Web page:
Email Blasts

10 Best Practices to Boost Your Email Blasts

It’s no surprise that people still consider “email blasts” synonymous with spam because the former are often poorly executed. As a small business owner, you would be right to reject a marketing practice that could annoy your current or potential customers.

However, not all email blasts are created equal. Developing a proper email campaign requires dedication and attention to detail. These 10 best practices show you the right way to engage customers, from designing the email template to successful execution. You’ll also see how to measure the results of your email marketing efforts to continually improve the process and drive more customers to your organization.

What are email blasts?

First, so we’re all talking about the same thing, an email blast consists of a single message delivered to a planned group of inboxes simultaneously. Examples include a clothing retailer distributing an announcement about its new spring line of bathing suits, a financial firm informing its customers of an investment opportunity, or a retailer promoting a special offer or coupon.

Spam law and opt-outs

In the early days of the internet, marketers often sent enormous quantities of unsolicited email messages. This quickly prompted criticism and complaints about commercial email, which soon became known as spam.

In 2003, U.S. lawmakers addressed growing consumer complaints by creating the CAN- SPAM Act, overseen by the Federal Trade Commission. CAN-SPAM establishes some rules and requirements for commercial email, including the right of recipients to force businesses to stop sending them spam.

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There are two absolute essentials to sending out an email blast that will keep in in compliance.

  1. Your list must have agreed to receive an email from you at some point.
  2. You must provide an “unsubscribe” or “opt out” link at the bottom of your email. 

10 Best Practices

1. Design and Branding

You’re one of countless companies sending emails to customers, so it’s important to create messages that include your firm’s design and branding elements, such as consistent typeface and colors. That’s the first signal to remind a person they’ve engaged with your company before and it makes you instantly recognizable.

If your firm does not currently have cohesive branding, hire a graphic design professional to work with your marketing department to settle on a color scheme, symbol, logo and perhaps a unified slogan for the business.

2. Frequency

How often you send out messages depends on a number of factors, so there’s no hard rule about the frequency of each email blast. Instead survey how several of your employees feel about the messages they get from companies. And remember that engagement rates tend to be higher the lower the frequency of communications.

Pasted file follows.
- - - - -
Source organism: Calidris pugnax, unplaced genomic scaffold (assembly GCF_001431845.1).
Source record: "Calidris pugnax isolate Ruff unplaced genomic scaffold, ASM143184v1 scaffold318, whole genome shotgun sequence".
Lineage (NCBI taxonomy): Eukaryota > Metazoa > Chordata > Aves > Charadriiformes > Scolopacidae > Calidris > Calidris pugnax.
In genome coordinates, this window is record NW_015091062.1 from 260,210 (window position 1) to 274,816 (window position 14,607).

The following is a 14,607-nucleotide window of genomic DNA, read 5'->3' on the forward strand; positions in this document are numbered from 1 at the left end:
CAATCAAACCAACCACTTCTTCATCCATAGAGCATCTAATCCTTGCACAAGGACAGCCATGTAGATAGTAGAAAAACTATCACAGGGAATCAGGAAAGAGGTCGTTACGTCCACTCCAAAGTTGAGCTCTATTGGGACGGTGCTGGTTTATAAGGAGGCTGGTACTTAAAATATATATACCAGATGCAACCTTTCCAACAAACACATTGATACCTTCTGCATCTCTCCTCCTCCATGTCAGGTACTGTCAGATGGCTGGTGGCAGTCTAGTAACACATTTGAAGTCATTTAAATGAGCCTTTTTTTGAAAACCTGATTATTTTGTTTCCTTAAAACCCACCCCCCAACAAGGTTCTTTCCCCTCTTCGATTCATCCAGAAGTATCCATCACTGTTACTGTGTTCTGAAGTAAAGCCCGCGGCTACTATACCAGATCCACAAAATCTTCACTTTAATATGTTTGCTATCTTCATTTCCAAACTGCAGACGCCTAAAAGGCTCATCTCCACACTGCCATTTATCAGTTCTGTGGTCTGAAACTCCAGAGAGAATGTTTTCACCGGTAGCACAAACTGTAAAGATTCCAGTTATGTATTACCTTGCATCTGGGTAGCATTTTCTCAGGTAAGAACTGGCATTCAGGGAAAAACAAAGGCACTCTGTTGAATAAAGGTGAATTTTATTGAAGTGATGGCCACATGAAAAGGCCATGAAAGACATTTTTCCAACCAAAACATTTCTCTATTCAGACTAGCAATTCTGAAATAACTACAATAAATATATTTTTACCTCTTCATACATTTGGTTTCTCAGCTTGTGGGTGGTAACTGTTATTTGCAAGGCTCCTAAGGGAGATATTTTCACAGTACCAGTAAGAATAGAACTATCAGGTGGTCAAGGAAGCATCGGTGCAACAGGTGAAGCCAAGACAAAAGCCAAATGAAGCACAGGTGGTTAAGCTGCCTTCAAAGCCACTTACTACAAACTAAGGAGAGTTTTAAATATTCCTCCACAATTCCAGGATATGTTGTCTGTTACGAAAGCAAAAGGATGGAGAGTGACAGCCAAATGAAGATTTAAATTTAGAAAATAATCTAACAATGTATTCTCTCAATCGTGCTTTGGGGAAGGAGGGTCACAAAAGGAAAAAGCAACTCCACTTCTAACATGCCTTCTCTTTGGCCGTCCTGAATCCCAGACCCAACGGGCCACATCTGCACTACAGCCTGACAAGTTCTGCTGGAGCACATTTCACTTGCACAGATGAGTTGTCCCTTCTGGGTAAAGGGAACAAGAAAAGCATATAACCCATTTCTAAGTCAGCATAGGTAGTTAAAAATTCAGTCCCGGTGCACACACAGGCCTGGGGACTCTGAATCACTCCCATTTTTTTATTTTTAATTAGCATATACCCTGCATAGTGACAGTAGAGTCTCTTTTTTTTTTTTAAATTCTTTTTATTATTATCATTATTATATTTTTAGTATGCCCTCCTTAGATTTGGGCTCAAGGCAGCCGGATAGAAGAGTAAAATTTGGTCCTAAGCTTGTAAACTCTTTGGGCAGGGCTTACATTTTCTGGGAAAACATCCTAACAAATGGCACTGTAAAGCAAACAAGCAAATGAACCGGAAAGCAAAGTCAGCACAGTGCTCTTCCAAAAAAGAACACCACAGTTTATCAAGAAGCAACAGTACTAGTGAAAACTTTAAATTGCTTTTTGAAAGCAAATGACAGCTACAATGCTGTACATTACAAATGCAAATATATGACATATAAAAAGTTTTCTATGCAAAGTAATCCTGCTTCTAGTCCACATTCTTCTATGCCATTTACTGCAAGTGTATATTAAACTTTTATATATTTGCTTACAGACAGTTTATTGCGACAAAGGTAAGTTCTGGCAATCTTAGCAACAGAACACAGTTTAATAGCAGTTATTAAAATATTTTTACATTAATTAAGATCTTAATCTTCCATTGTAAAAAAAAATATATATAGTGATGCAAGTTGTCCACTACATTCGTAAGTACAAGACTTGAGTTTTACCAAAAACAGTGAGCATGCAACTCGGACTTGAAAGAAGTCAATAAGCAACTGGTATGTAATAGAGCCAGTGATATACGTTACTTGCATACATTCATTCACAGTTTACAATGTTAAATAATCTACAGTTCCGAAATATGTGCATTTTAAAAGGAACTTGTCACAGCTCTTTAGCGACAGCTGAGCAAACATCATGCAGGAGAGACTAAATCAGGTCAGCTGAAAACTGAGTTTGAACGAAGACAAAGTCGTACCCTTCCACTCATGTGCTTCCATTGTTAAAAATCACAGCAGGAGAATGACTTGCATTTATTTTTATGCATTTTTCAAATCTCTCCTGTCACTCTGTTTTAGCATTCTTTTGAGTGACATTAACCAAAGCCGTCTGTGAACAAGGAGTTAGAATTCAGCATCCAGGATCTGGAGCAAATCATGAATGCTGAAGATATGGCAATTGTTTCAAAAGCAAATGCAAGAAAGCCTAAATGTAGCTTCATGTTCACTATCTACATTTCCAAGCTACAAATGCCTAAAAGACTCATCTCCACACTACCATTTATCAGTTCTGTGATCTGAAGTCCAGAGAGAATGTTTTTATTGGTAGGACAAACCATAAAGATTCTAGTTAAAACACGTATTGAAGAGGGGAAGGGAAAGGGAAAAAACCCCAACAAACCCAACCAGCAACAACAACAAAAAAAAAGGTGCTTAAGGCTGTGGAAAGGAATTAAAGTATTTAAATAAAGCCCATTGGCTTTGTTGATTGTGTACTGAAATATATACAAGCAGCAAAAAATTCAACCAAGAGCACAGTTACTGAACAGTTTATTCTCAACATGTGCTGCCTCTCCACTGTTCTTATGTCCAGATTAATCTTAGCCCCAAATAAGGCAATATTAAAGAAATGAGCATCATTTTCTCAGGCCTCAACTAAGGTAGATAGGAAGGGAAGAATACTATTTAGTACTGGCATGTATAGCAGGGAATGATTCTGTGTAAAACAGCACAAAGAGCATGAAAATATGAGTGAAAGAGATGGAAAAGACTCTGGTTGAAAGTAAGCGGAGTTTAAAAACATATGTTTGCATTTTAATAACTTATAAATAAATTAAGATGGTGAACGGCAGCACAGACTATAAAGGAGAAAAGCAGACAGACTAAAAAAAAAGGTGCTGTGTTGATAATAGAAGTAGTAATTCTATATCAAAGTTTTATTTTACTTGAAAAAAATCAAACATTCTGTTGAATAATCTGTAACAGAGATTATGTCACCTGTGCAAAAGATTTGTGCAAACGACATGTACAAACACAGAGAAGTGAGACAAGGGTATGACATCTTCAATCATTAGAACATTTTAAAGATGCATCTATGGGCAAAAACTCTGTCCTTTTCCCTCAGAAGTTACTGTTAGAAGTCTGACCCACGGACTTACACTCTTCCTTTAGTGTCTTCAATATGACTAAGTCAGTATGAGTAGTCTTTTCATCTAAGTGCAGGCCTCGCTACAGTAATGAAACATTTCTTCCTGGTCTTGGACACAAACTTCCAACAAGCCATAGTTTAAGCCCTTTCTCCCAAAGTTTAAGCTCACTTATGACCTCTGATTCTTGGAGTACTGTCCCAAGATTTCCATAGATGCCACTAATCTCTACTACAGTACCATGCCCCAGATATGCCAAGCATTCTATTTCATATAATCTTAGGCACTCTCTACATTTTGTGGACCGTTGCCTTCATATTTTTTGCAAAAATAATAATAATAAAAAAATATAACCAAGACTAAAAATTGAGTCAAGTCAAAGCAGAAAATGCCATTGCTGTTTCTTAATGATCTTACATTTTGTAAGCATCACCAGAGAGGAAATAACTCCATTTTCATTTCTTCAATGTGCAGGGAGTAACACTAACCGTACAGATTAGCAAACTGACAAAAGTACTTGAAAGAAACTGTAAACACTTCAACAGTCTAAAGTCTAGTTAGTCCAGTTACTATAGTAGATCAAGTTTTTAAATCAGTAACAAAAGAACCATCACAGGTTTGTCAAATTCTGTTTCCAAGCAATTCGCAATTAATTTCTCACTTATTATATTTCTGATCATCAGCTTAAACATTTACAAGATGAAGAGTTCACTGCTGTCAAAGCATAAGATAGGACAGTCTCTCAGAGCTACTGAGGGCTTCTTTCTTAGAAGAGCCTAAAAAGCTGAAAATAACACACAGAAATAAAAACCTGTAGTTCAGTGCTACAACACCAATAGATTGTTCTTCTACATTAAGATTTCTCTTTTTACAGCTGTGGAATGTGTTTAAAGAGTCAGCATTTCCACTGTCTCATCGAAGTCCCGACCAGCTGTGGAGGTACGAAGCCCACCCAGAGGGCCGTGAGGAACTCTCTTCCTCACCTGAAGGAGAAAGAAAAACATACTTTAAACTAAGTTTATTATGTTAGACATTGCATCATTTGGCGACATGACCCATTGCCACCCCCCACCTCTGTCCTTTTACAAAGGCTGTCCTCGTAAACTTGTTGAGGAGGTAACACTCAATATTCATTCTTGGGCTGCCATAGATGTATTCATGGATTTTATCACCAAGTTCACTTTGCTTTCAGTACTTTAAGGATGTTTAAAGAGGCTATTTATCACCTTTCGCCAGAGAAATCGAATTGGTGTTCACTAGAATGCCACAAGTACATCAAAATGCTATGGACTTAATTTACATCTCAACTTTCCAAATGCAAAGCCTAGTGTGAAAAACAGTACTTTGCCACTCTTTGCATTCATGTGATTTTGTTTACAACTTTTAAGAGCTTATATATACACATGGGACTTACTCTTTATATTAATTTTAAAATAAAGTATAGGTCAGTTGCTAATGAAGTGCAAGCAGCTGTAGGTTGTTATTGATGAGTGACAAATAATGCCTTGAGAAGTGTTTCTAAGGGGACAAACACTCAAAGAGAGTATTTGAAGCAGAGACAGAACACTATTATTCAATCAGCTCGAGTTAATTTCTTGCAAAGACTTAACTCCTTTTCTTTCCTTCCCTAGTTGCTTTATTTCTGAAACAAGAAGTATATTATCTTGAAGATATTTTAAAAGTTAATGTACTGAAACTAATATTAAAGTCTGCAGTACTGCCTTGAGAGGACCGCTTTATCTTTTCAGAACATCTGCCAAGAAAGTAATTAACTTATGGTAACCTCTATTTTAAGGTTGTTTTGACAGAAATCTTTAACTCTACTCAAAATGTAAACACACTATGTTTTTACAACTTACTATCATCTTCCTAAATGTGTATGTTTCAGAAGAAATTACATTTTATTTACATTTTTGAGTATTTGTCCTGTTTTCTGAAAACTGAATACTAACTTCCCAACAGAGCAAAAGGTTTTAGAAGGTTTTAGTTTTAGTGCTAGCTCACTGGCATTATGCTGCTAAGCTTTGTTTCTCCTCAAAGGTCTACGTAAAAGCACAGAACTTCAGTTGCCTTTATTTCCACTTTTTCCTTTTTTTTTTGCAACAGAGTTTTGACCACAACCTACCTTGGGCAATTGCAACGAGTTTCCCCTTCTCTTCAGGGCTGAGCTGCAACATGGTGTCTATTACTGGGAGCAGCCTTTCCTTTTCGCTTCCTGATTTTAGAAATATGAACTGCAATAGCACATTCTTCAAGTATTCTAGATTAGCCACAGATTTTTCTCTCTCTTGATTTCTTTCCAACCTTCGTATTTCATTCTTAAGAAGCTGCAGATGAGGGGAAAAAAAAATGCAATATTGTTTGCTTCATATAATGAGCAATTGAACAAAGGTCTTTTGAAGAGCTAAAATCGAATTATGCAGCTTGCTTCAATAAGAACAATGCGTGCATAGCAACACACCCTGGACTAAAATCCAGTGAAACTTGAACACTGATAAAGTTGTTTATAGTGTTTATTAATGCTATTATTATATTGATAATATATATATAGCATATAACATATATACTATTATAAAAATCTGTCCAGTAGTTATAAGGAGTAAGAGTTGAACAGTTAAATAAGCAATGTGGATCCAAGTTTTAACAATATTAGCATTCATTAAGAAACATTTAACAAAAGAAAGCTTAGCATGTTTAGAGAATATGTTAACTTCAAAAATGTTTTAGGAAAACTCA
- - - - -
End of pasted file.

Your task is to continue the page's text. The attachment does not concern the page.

A customer’s sentiments shift depending on how loyal they are to the business, as well as on the value of the messages they receive. Your customers may want to receive a useful email from you once a week or once a month, depending on the offer, quality of information and their level of loyalty or trust. Weekly coupon offers or industry news may get more customers to engage with your email content, as opposed to offers to join a loyalty program or to check out your latest product. A coupon for a new product is the best of both worlds.

The best way to find out how frequently you should be sending email blasts is to monitor statistics from your email software and see how many recipients open them over time and how many unsubscribe.

3. Messaging/Call to Action

Pay special attention to your message and its primary purpose. What is the email blast trying to accomplish? Is it to inform customers about a product upgrade? Is it to introduce them to a new website feature or service?

A key part of these emails is to craft an enticing call to action (CTA). Your CTA may simply ask the recipient to call your customer service department, download a coupon or white paper or read more on your website. Address the question of why it is worth the recipient’s time to click on a CTA button and further engage with your content, products or services. Show them how you can help them solve a problem, learn more, save time or save money.

4. Hyperlinks

People will most often complete a CTA through a link or links. The email software keeps track of which people open your messages and then what percentage of them actually click a hyperlink to visit your website. This data is useful because it shows how appealing and convincing your email blast messages are. Lower click rates might be due to poorly worded marketing copy or poor offers, such as a discount that will expire too soon to be useful for the recipient.